It's not easy for us although I live within less than a mile of this particular property and have some local knowledge. We can check out nethouseprice to see what other properties in the street sold for however an accurate judgement requires a more in depth knowledge of those comparable properties - something a good old Edinburgh solicitor will provide. It's a desirable property in a very desireable street but in a static market few people are to be found willing to pay over the odds even for a very special property.. a few of years ago in a fast rising market plenty of people didn't care if they paid over the odds to beat the other bidders to get something really nice in their chosen location... a few months HPI would make good their overpayment on the property which is no longer the case (in my opinion)

Exactly - it's not easy. A whole raft of unknowns to be thought through.

This vendor has been to at least one market expert (his estate agent), and presumably more. Has weighed their advice and arrived at a possible sales price. I fail to see why he's a fool, moron or a muppet.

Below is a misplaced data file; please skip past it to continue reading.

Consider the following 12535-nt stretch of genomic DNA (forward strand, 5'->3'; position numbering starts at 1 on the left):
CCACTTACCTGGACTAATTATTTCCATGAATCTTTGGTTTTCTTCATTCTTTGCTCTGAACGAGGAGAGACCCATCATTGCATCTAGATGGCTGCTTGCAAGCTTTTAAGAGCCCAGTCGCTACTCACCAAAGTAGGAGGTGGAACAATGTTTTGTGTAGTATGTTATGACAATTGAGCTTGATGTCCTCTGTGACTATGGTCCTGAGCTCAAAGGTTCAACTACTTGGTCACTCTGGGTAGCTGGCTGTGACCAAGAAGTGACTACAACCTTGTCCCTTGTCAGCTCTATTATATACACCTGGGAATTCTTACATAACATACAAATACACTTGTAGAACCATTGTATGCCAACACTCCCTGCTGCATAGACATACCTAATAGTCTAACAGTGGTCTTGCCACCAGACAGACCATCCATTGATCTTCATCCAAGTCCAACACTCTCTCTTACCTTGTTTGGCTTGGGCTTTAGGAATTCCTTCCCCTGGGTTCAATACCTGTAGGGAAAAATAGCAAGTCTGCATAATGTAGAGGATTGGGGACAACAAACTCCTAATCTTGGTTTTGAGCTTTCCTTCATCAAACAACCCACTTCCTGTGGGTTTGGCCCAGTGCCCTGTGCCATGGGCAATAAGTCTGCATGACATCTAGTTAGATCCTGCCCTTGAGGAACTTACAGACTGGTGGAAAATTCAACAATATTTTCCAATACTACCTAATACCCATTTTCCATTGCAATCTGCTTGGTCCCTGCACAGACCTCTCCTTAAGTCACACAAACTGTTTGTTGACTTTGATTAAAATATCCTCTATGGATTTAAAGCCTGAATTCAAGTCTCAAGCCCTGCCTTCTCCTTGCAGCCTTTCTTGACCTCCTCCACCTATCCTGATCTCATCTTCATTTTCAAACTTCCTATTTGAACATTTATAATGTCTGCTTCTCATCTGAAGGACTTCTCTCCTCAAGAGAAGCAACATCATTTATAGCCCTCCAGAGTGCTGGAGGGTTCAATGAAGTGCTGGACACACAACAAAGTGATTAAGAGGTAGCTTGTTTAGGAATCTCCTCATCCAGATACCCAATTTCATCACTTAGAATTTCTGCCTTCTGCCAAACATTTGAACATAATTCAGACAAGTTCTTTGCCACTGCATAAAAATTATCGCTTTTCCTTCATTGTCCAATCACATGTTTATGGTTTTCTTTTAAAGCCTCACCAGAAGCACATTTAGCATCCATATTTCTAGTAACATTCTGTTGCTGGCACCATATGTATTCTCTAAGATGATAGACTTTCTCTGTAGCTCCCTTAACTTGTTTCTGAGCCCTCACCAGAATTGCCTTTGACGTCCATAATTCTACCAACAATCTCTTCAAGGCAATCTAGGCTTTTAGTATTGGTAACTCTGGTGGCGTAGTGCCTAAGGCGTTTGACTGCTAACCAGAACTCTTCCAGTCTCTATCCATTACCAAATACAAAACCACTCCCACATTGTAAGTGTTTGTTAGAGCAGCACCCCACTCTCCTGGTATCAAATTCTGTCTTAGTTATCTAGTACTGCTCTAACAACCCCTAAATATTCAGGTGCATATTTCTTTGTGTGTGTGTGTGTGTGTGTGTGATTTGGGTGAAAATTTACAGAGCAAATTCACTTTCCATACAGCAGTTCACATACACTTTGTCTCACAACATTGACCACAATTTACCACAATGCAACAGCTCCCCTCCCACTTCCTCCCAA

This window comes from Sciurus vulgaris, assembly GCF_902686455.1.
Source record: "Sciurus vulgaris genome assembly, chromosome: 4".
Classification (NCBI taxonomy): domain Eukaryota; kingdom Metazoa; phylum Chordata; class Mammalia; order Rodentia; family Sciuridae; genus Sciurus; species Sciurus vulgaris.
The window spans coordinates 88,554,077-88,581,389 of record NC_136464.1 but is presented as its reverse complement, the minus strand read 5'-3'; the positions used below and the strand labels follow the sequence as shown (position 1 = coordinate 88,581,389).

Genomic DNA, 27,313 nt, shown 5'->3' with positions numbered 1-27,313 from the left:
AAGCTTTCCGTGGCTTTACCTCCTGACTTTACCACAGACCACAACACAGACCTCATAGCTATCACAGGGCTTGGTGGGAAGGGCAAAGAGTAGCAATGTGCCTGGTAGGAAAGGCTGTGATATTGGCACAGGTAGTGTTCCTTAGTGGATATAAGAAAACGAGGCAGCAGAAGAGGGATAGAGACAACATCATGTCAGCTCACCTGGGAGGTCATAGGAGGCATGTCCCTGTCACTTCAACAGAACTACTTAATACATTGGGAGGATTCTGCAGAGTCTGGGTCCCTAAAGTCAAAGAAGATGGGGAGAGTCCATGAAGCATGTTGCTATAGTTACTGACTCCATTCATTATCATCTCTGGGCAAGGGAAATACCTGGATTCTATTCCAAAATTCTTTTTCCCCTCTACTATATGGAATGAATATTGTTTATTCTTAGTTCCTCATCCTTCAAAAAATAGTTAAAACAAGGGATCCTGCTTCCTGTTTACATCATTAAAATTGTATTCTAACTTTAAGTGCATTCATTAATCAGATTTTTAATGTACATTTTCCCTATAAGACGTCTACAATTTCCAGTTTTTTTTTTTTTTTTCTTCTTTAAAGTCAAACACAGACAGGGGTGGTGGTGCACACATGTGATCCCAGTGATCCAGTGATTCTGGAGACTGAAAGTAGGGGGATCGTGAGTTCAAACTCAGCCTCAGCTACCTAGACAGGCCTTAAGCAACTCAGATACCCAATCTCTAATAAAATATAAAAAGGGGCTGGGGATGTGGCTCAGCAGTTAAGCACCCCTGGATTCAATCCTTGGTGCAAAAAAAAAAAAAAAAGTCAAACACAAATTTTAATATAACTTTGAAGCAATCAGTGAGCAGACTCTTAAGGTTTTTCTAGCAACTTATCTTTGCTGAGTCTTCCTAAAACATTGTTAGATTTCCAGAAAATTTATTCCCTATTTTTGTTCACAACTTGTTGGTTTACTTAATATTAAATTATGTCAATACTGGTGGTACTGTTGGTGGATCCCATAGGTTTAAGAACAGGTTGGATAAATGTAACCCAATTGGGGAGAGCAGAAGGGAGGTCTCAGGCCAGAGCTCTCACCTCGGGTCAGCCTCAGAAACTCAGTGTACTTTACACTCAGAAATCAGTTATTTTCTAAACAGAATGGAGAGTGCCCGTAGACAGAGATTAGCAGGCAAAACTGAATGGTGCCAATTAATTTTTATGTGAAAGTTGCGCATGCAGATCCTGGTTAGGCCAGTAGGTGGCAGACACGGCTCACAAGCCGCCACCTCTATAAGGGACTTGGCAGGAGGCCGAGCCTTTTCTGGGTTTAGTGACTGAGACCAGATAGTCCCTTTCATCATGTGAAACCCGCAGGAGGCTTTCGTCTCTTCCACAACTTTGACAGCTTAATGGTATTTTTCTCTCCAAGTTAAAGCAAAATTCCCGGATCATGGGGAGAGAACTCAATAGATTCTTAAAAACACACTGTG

So, given his original priice was £735,000 what would you market this property at?

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But he's had no offers.

So what are people willing to pay on this property? A woolly statement like "the market" gets a potential seller absolutely nowhere. The seller has to decide what price might attract offers and then, if necessary, revise his price. Seems to me as if "muppetmoronloser" is deciding what the market might bear.

It says he's had no "acceptable" bids. I read that as being "I've had offers, but none were equal to or greater than my idea of what this property is 'worth'". And he's no idea of what a falling market is.

The reverse auction "has not worked in the way we wanted it to". ie He's clinging on to a valuation that no longer reflects what the falling market will entertain. His valuation is therefore surely a fantasy? No?

[Market it at the original buying price + historical HPI % + 10% if he's feeling lucky]

Edited by stillill

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The market - ie the people who made offers on the property - decides the "price". And what "ball park" would you suggest we play in? The one where this muppet has his property valued over what anyone was willing to pay?

The top value of the property was the highest offer he received.